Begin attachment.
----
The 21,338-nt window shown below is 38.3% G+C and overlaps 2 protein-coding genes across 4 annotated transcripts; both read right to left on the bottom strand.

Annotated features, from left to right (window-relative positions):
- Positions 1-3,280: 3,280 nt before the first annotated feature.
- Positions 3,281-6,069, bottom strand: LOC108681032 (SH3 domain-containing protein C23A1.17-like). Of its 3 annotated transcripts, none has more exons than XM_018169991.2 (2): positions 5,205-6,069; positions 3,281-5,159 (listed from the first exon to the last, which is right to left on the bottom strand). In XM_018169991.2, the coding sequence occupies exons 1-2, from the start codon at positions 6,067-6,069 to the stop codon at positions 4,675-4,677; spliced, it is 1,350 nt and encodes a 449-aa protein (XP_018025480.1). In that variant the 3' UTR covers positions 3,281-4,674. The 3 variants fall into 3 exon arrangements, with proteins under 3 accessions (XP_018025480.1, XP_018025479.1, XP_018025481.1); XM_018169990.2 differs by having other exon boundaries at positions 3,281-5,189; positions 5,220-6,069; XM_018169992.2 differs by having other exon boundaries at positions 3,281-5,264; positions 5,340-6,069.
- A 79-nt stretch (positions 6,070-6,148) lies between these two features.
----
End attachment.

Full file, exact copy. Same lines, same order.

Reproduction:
The 21,338-nt window shown below is 38.3% G+C and overlaps 2 protein-coding genes across 4 annotated transcripts; both read right to left on the bottom strand.

Annotated features, from left to right (window-relative positions):
- Positions 1-3,280: 3,280 nt before the first annotated feature.
- Positions 3,281-6,069, bottom strand: LOC108681032 (SH3 domain-containing protein C23A1.17-like). Of its 3 annotated transcripts, none has more exons than XM_018169991.2 (2): positions 5,205-6,069; positions 3,281-5,159 (listed from the first exon to the last, which is right to left on the bottom strand). In XM_018169991.2, the coding sequence occupies exons 1-2, from the start codon at positions 6,067-6,069 to the stop codon at positions 4,675-4,677; spliced, it is 1,350 nt and encodes a 449-aa protein (XP_018025480.1). In that variant the 3' UTR covers positions 3,281-4,674. The 3 variants fall into 3 exon arrangements, with proteins under 3 accessions (XP_018025480.1, XP_018025479.1, XP_018025481.1); XM_018169990.2 differs by having other exon boundaries at positions 3,281-5,189; positions 5,220-6,069; XM_018169992.2 differs by having other exon boundaries at positions 3,281-5,264; positions 5,340-6,069.
- A 79-nt stretch (positions 6,070-6,148) lies between these two features.